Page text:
Polaroid-From instant prints to instant job cuts.
Polaroid long known for its instant photography solutions for the masses is now closing factories in Massachusetts, Mexico and the Netherlands and cutting 450 jobs as the brand synonymous with instant images focuses on ventures, such as a portable printer for images from cell phones and Polaroid-branded digital cameras, televisions and DVD players. This year’s closures will leave Polaroid with 150 employees at its Concord headquarters and a site in the nearby Boston suburb of Waltham, down from peak global employment of nearly 21,000 in 1978. The company stopped making instant cameras over the past two years. Polaroid failed to embrace the digital technology that has transformed photography, instead sticking to its belief that many photographers who didn’t want to wait to get pictures developed would hold onto their old Polaroid cameras. Global sales of traditional camera film have been dropping about 25 percent to 30 percent per year. Privately held Polaroid doesn’t disclose financial details about its instant film business. Polaroid instant film will be available in stores through next year, the company said – after which, Lee said, Japan’s Fujifilm (FUJI) would be the only major maker of instant film. Polaroid got its start making polarized sunglasses in the 1930s, and introduced its first instant camera in 1948. Film packs contained the chemicals for developing images inside the camera, and photos emerged from the camera in less than a minute. As it seeks to gain a foothold in digital photography this year, Polaroid plans to sell an 8-ounce photo printer slightly bigger than a deck of cards that requires no ink and prints business card-sized pictures. It uses thermal printing technology from Zink Imaging, founded by private investors who bought technologies from Polaroid as it was coming out of bankruptcy.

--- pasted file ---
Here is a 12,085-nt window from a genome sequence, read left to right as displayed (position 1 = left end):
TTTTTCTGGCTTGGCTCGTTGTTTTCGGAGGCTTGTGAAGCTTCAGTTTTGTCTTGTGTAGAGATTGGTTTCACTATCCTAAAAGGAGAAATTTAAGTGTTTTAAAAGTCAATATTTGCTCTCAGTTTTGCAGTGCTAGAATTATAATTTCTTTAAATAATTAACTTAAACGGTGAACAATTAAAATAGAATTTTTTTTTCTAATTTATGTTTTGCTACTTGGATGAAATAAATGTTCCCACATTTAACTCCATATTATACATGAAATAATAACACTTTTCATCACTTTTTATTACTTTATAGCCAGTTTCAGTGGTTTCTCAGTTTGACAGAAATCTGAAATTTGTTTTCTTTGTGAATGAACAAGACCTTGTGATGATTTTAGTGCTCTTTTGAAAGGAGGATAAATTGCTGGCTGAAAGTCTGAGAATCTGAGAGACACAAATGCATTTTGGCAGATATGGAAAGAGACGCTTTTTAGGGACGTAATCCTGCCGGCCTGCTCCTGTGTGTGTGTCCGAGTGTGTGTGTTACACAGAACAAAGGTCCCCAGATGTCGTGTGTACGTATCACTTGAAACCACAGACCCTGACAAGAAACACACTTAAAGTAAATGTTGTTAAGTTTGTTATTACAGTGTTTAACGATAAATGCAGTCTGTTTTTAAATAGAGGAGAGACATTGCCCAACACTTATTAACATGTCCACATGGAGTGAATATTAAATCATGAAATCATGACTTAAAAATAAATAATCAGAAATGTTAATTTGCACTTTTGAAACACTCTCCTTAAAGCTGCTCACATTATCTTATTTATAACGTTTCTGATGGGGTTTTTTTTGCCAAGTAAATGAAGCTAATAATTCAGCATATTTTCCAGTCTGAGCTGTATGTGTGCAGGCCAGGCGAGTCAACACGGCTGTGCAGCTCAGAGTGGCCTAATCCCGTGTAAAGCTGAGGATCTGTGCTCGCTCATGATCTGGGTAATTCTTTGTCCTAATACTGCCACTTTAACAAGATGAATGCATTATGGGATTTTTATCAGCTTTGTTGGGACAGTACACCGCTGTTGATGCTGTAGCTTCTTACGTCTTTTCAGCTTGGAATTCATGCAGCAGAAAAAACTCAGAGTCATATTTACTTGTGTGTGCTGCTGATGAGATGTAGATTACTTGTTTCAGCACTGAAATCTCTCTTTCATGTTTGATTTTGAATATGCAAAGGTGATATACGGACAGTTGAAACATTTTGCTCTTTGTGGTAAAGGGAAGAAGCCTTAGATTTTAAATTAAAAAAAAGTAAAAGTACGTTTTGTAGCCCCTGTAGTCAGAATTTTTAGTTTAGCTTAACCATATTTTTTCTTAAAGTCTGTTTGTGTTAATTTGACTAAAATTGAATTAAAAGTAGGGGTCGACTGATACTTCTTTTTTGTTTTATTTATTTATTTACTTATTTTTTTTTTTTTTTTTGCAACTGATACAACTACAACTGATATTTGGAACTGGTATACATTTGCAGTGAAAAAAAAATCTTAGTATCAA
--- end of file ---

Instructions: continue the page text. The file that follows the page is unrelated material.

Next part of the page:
Polaroid also has its brand name on foreign-made TVs, DVD players, digital photo frames, cameras and MP3 music players. Those products generated nearly $1 billion in revenue last year for Polaroid’s parent firm. All we say is long live the legend of Polaroid for giving us a cool gadget for us to grow-up and hope for better days.